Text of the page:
Risk of nausea or vomiting makes etomidate a less ideal drug for use in an ambulatory setting. Propofol is a phenol agent with rapid onset and short duration of action and can be used for induction and maintenance of anesthesia.

Profound respiratory depression can be caused by an induction dose, similar to barbiturates. Propofol offers the advantage of effortless awakening with minimal residual sedation even with prolonged infusion.

Additionally, it has antiemetic properties making it popular for outpatient procedures. Ketamine is a dissociative anesthetic meaning it distorts perception of sight and sounds as well as producing feelings of detachment from environment and self.

Unique among IV anesthetics, ketamine produces intense analgesia. Important side effects of ketamine include increased secretions, the risk of laryngospasm and hallucinations. Dexmedetomidine is a selective alpha-2 receptor agonist with sedative, sympatholytic and analgesic properties. A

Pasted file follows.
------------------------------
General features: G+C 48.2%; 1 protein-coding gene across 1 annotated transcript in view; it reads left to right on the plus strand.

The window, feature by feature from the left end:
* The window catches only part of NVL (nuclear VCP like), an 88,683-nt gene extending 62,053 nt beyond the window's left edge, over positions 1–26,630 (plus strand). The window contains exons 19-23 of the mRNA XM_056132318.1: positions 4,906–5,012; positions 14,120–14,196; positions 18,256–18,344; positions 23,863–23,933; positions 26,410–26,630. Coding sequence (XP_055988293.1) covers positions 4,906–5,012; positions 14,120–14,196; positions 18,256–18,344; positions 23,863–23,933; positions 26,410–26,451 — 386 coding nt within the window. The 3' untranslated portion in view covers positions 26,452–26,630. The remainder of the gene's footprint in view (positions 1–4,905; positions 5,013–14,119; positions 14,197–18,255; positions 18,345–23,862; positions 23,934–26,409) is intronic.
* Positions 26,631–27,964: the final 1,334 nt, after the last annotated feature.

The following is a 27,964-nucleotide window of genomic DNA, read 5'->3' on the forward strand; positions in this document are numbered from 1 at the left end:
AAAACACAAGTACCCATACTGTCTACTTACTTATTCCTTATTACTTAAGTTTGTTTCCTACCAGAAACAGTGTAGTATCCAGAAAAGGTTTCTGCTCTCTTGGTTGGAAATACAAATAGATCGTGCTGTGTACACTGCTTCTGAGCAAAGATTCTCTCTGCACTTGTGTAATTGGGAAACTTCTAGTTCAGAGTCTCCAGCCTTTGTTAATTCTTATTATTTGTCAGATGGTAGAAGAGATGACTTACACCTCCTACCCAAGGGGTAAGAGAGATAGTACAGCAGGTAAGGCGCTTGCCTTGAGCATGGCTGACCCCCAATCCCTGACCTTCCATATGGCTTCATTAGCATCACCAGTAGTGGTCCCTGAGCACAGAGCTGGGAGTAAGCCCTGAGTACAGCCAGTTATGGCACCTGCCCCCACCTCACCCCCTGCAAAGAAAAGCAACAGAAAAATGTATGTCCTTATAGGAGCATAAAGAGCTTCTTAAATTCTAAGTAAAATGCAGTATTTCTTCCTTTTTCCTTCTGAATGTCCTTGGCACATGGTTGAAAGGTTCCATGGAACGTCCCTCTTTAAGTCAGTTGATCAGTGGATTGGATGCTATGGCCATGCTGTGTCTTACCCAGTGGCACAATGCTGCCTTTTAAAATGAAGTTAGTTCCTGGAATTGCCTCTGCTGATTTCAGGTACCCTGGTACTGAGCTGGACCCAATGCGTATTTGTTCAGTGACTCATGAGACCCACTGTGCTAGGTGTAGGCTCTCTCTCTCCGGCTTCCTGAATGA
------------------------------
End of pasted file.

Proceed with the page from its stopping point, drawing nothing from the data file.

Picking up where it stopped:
dvantages of dexmedetomidine include better patient tolerance, hemodynamic stability, and preservation of patent airway. These qualities make it a preferred agent for conscious fiberoptic intubation.

Inhalational Anesthetics

Inhalational anesthetics are liquids at ambient temperature and pressure. These liquids are transformed by vaporization into gas for rapid absorption in and elimination by the pulmonary circulation.

These medications are absorbed in alveoli, and the anesthetic concentration in the brain is directly related to alveolar concentration. Inhalational agents are commonly used for maintenance of anesthesia.